Jillian arrived in mid December on the west side of Florida for a Christmas vacation and relax after writing her exams.
Some of our favourite things to do were enjoying the wildlife, shelling, enjoying the scenery, and snorkelling.
Here we are watching the dolphins swim under our bow through the Wilderness Waterway in the Everglades until we got splashed with their fishy breath!
We went shelling on the west coast of Florida and every beach has a different selection of shells.
At Marathon we are tied up spiderweb style to mooring poles. The docks don’t float so the boat can be level with the dock or much lower when the tide goes out a couple of times a day which presents boarding issues.
We snorkelled right off the back of our boat. I found a number of coral heads on our charts (maps) a few miles off the coast from Key West and, after waiting for calm days, we cruised out an hour or more to find the sites. Roger plugged the location into the chart plotter and we can see a line on the chart directly to the location we select which aids navigation.
When we arrive we are not allowed to anchor on the coral as it destroys it, so to conserve the coral, the local dive companies have installed anchored mooring buoys on the dive sites. These present a challenge to the uninitiated.
On arriving I bring the the boat slowly up to the mooring buoy on the starboard side, so I can see it. Roger, who is waiting on the bow, hooks the buoy’s ring with a boat hook. He then loops the bow line (rope) through the buoy ring and ties it back onto the bow cleat so it’s easy to release, quickly if necessary, if the wind comes up.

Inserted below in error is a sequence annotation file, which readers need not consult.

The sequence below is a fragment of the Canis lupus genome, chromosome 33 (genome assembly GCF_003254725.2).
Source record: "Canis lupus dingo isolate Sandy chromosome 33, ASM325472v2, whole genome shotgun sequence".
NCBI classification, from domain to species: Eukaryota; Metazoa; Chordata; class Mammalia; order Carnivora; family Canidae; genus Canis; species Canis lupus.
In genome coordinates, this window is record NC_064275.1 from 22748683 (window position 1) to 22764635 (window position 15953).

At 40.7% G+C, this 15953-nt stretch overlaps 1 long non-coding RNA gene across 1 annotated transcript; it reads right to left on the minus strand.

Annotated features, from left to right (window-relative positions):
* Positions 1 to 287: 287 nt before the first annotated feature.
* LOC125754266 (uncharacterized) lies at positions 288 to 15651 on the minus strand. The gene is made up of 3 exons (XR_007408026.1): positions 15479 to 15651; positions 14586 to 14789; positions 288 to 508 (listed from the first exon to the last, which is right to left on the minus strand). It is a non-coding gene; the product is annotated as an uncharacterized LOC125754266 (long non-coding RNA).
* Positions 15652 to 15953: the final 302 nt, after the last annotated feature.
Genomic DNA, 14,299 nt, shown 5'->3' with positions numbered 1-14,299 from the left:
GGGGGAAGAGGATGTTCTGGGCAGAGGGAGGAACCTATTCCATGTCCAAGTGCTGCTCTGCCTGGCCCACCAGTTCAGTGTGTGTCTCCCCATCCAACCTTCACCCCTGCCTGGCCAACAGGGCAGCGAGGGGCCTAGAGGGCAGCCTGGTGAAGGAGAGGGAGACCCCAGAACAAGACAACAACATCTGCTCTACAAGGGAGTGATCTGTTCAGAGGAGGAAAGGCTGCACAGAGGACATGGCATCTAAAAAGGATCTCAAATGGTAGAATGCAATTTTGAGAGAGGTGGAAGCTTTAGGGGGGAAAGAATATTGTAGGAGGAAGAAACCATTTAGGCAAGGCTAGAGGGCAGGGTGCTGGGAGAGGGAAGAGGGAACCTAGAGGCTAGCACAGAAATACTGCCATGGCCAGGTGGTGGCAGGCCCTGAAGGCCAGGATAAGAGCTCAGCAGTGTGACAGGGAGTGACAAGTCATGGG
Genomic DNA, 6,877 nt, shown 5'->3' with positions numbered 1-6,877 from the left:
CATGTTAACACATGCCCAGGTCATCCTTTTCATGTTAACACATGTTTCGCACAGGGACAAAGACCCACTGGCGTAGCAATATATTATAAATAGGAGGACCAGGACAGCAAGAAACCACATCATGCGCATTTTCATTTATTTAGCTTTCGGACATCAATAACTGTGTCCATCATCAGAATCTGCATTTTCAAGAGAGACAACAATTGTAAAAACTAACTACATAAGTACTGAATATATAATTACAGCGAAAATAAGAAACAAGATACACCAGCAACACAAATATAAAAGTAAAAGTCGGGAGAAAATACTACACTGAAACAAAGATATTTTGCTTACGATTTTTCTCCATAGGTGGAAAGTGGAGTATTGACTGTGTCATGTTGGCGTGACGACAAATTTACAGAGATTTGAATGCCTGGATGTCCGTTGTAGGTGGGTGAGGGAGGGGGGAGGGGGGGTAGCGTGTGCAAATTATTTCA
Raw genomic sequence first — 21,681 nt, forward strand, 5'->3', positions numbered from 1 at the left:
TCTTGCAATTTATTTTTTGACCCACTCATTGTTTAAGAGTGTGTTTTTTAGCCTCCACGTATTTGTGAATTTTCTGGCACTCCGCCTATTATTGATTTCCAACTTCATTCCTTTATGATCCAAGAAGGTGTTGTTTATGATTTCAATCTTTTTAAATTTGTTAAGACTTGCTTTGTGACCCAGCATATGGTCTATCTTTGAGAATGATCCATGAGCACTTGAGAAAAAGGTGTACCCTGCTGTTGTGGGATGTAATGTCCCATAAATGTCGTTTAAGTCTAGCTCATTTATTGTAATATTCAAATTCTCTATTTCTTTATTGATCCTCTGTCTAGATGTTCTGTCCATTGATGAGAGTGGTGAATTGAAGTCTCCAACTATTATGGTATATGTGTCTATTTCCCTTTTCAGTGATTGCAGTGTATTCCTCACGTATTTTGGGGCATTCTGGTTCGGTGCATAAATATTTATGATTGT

We love the new swim platform and reboarding device (ladder) on the stern of TA TA. Even in rough water we can get on our gear, dip our flippers into the sea water to slip them on and spit into our masks and rinse them (to enhance vision) there and enter the water. The ladder pulls down from the swim platform so we can easily reboard. This is a great safety feature.
We all shared Roger’s wetsuit gear which was generous of him. This ensured that Jilly and I were reasonably warm, but Roger was cold.
Jilly had the farmer john which has legs and torso. On the second day she used a bungee around her waist to keep the water from getting in. Her shoulders and chest are smaller than her father’s so there was quite a current of water passing into her suit. I had the shortie wetsuit with arms and short legs which was tight enough to help keep me warm and Roger had just a t-shirt designed for water sports.
It’s always cold when you enter the water until the water inside your wetsuit warms with your body heat. In Canada, where the water is much colder, people often pour warm water into their wetsuits before entering the water, but the Gulf Stream keeps the water around 75 degrees so we were fine.
There were Bermuda Chub fish right under the boat and we love to see new species. The water clarity is wonderful and the colours are fantastic.
These are a Butterflyfish with the pointed snout, an Angelfish and a blue Surgeon Fish with the barb near the caudal fin.
When we got back to the boat there was a big barracuda enjoying the shade under our boat. He left after checking us out.